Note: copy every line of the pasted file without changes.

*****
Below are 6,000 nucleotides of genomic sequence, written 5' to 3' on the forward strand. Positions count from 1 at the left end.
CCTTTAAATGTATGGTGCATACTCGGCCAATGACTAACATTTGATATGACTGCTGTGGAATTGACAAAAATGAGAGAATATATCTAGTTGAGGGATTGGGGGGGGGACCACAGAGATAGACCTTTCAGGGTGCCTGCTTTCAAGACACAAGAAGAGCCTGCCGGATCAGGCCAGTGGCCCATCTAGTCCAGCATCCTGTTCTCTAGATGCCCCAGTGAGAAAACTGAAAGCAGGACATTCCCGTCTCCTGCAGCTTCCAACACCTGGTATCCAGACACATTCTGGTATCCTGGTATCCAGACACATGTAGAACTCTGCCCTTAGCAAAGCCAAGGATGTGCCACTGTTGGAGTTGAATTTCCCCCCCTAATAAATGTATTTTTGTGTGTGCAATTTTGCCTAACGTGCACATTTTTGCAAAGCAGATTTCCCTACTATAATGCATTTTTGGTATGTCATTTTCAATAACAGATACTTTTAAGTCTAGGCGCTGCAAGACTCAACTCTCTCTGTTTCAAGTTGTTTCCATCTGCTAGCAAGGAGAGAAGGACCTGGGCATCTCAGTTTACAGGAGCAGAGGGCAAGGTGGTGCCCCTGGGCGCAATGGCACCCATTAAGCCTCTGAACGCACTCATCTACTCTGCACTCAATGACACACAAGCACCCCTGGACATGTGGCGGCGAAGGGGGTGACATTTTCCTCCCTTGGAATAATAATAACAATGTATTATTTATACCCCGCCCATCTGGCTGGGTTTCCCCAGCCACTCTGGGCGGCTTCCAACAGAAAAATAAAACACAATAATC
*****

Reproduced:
Below are 6,000 nucleotides of genomic sequence, written 5' to 3' on the forward strand. Positions count from 1 at the left end.
CCTTTAAATGTATGGTGCATACTCGGCCAATGACTAACATTTGATATGACTGCTGTGGAATTGACAAAAATGAGAGAATATATCTAGTTGAGGGATTGGGGGGGGGACCACAGAGATAGACCTTTCAGGGTGCCTGCTTTCAAGACACAAGAAGAGCCTGCCGGATCAGGCCAGTGGCCCATCTAGTCCAGCATCCTGTTCTCTAGATGCCCCAGTGAGAAAACTGAAAGCAGGACATTCCCGTCTCCTGCAGCTTCCAACACCTGGTATCCAGACACATTCTGGTATCCTGGTATCCAGACACATGTAGAACTCTGCCCTTAGCAAAGCCAAGGATGTGCCACTGTTGGAGTTGAATTTCCCCCCCTAATAAATGTATTTTTGTGTGTGCAATTTTGCCTAACGTGCACATTTTTGCAAAGCAGATTTCCCTACTATAATGCATTTTTGGTATGTCATTTTCAATAACAGATACTTTTAAGTCTAGGCGCTGCAAGACTCAACTCTCTCTGTTTCAAGTTGTTTCCATCTGCTAGCAAGGAGAGAAGGACCTGGGCATCTCAGTTTACAGGAGCAGAGGGCAAGGTGGTGCCCCTGGGCGCAATGGCACCCATTAAGCCTCTGAACGCACTCATCTACTCTGCACTCAATGACACACAAGCACCCCTGGACATGTGGCGGCGAAGGGGGTGACATTTTCCTCCCTTGGAATAATAATAACAATGTATTATTTATACCCCGCCCATCTGGCTGGGTTTCCCCAGCCACTCTGGGCGGCTTCCAACAGAAAAATAAAACACAATAATC